At a glance: Substance name-change briefing from the MHRA

Why do we need to change the names of existing substances? To reduce the risk of medication error. The Medicines and Healthcare Products Regulatory Agency (MHRA) will be in charge of altering selected substance names from British Approved Names (BANs) to International Non-Proprietary Names (rINNs) – the system set down by the World Health Organisation. The Government’s advisory body, the Medicines Commission, recommended the change because some substances are available under two names in UK medicines.

So PROs have work to do?

They will have a key role in ensuring that the relevant people know exactly what substances in their products are now called, since health professionals are being asked to start using rINNs by July. Pharma companies have until December to make the necessary changes to licences and product labelling. Where the rINN is not the active substance of the product, companies will have until December 2005 to reflect the changes.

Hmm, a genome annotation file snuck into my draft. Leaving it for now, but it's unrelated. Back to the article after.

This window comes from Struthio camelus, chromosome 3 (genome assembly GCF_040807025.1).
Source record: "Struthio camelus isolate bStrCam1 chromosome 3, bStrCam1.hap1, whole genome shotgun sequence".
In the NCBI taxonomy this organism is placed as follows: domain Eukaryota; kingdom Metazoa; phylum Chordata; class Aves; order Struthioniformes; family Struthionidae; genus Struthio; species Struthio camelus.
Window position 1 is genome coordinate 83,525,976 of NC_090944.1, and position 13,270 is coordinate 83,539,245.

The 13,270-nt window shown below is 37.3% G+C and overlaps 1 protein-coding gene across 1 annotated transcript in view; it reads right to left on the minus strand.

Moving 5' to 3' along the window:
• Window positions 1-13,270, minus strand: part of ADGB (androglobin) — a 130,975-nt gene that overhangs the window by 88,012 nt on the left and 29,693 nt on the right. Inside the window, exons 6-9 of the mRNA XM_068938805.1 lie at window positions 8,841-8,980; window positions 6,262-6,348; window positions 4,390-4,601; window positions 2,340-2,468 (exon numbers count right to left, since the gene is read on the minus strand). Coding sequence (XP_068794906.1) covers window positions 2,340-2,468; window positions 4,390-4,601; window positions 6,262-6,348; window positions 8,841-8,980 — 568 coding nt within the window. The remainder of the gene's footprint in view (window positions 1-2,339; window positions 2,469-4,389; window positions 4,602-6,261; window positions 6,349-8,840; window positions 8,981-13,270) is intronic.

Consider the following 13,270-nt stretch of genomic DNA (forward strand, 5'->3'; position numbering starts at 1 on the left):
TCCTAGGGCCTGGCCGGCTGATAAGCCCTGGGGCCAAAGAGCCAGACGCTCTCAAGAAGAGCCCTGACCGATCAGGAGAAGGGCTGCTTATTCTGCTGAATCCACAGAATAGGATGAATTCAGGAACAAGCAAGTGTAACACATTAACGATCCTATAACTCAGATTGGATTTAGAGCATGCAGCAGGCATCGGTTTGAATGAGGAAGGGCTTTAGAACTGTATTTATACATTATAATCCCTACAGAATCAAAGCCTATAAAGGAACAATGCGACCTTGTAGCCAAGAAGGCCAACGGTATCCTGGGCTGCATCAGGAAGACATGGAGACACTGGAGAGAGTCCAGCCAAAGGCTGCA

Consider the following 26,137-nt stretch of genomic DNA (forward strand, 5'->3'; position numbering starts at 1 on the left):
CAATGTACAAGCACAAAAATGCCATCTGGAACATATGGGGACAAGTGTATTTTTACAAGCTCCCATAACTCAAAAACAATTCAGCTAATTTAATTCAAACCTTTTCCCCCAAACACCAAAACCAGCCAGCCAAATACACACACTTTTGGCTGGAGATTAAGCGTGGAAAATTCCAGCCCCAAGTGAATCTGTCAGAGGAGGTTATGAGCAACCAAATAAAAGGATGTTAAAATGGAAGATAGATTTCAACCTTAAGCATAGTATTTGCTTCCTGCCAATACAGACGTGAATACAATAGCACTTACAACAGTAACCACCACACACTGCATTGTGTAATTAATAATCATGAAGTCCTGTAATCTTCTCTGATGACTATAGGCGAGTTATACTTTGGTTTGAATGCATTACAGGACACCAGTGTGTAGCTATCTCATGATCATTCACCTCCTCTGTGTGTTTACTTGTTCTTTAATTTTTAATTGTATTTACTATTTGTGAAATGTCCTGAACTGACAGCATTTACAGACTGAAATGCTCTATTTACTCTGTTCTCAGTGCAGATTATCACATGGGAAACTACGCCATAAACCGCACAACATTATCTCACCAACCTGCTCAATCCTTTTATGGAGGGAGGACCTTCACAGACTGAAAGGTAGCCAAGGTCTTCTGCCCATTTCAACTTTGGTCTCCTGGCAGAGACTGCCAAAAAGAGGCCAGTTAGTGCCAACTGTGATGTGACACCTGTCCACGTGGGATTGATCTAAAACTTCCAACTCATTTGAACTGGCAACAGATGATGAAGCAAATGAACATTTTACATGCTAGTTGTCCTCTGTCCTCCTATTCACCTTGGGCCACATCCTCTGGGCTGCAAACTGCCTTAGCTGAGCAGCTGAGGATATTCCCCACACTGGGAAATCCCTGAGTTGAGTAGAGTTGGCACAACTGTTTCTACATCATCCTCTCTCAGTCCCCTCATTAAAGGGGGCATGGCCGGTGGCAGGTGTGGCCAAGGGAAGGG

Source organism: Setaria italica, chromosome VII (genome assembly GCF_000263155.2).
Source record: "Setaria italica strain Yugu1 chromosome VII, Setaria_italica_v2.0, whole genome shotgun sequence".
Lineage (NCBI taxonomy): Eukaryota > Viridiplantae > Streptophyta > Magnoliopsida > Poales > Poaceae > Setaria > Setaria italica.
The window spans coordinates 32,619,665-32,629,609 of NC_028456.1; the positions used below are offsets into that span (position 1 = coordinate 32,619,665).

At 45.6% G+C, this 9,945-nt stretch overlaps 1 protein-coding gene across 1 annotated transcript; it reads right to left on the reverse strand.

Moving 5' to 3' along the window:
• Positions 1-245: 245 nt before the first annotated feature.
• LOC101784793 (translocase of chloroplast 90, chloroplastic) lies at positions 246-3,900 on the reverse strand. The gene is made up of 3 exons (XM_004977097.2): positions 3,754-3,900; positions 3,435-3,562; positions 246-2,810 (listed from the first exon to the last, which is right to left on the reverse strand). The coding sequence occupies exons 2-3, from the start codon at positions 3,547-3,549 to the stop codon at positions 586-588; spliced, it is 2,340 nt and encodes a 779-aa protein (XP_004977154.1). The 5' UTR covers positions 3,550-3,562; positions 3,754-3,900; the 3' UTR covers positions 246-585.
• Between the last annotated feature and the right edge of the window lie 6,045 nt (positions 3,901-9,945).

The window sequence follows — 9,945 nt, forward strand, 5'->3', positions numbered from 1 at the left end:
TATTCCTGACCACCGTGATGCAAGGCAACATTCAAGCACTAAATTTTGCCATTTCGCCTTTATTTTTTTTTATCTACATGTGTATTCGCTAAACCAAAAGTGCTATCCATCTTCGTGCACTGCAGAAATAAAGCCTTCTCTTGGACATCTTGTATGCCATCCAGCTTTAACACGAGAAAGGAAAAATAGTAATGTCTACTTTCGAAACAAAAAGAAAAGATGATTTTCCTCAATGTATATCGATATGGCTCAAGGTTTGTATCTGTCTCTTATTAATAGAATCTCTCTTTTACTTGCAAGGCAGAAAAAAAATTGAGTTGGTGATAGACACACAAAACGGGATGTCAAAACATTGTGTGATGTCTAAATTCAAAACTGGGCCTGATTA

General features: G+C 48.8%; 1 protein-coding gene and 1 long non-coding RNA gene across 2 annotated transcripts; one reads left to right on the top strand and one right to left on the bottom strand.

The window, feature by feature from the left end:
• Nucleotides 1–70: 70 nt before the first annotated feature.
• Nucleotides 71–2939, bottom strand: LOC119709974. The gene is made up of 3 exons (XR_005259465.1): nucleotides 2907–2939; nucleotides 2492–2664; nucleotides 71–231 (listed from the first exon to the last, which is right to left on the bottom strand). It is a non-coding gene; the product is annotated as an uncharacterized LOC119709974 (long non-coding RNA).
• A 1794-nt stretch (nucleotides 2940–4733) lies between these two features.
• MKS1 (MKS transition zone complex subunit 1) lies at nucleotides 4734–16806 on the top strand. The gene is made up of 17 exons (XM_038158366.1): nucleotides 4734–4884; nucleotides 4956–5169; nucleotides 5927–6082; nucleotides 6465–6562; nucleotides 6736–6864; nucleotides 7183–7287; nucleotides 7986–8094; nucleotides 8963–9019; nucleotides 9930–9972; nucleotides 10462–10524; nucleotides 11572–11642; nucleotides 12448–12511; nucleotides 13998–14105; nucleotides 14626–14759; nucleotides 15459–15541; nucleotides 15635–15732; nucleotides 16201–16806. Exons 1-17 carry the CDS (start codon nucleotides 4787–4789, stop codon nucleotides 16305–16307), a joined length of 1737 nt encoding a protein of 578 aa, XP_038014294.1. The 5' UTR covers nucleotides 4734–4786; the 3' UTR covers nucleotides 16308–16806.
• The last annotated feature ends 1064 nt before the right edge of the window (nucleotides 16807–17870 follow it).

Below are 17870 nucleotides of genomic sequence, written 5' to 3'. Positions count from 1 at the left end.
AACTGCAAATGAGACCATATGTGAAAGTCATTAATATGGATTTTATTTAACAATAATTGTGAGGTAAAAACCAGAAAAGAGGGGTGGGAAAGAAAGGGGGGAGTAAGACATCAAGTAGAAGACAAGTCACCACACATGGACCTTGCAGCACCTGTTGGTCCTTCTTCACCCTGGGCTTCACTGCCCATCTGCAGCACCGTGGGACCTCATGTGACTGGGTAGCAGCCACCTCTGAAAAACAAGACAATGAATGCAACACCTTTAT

Isn’t the Government overstating the problem?

In a lot of cases, the BAN and rINN of a product are exactly the same, so no difficulty there. But there are inconsistencies that could create mistakes when it comes to prescribing. That’s unlikely to be a problem between, say, amoxycillin and amoxicillin, but other names are unrelated, such as benzhexol and trihexphenidyl.

Why can’t manufacturers just put both names on packaging?

The consultation on this decided that would prolong confusion, and the industry has been moving towards rINNs anyway.

But these wouldn’t be proper health guidelines without some exceptions?

Spot on. Doctors are being told to continue using the BANs for adrenaline and noradrenaline, not least because they are so widely used in emergency medicine.

How do I know which substances are on the list?

A full list is on the MHRA website.

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